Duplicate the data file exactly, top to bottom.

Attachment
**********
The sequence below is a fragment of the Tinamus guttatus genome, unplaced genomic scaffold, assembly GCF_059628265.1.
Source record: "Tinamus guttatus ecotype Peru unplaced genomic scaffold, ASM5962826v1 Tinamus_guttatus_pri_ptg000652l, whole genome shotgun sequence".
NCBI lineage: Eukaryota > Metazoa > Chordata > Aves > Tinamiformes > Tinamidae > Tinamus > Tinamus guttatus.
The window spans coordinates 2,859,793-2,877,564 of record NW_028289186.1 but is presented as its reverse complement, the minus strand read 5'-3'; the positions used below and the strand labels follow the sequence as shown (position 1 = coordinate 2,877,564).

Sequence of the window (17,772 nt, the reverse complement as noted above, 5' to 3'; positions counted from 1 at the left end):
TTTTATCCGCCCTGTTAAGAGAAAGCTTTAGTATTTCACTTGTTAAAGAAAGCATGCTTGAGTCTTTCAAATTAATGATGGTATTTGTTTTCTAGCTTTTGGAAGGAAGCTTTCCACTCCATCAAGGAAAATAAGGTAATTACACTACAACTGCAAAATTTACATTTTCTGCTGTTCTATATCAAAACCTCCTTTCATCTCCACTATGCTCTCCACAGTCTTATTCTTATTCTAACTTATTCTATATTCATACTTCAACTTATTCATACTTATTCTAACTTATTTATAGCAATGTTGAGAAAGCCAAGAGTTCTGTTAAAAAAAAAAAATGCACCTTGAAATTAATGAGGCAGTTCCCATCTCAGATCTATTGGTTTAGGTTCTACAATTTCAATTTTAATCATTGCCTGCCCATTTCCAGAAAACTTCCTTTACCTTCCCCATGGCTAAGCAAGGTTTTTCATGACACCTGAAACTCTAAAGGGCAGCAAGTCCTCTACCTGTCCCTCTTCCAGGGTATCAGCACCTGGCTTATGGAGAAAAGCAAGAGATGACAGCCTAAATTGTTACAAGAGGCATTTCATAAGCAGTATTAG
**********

The sequence below is a fragment of the Tinamus guttatus genome, unplaced genomic scaffold, assembly GCF_059628265.1.
Source record: "Tinamus guttatus ecotype Peru unplaced genomic scaffold, ASM5962826v1 Tinamus_guttatus_pri_ptg000652l, whole genome shotgun sequence".
NCBI lineage: Eukaryota > Metazoa > Chordata > Aves > Tinamiformes > Tinamidae > Tinamus > Tinamus guttatus.
The window spans coordinates 2,859,793-2,877,564 of record NW_028289186.1 but is presented as its reverse complement, the minus strand read 5'-3'; the positions used below and the strand labels follow the sequence as shown (position 1 = coordinate 2,877,564).

Sequence of the window (17,772 nt, the reverse complement as noted above, 5' to 3'; positions counted from 1 at the left end):
TTTTATCCGCCCTGTTAAGAGAAAGCTTTAGTATTTCACTTGTTAAAGAAAGCATGCTTGAGTCTTTCAAATTAATGATGGTATTTGTTTTCTAGCTTTTGGAAGGAAGCTTTCCACTCCATCAAGGAAAATAAGGTAATTACACTACAACTGCAAAATTTACATTTTCTGCTGTTCTATATCAAAACCTCCTTTCATCTCCACTATGCTCTCCACAGTCTTATTCTTATTCTAACTTATTCTATATTCATACTTCAACTTATTCATACTTATTCTAACTTATTTATAGCAATGTTGAGAAAGCCAAGAGTTCTGTTAAAAAAAAAAAATGCACCTTGAAATTAATGAGGCAGTTCCCATCTCAGATCTATTGGTTTAGGTTCTACAATTTCAATTTTAATCATTGCCTGCCCATTTCCAGAAAACTTCCTTTACCTTCCCCATGGCTAAGCAAGGTTTTTCATGACACCTGAAACTCTAAAGGGCAGCAAGTCCTCTACCTGTCCCTCTTCCAGGGTATCAGCACCTGGCTTATGGAGAAAAGCAAGAGATGACAGCCTAAATTGTTACAAGAGGCATTTCATAAGCAGTATTAG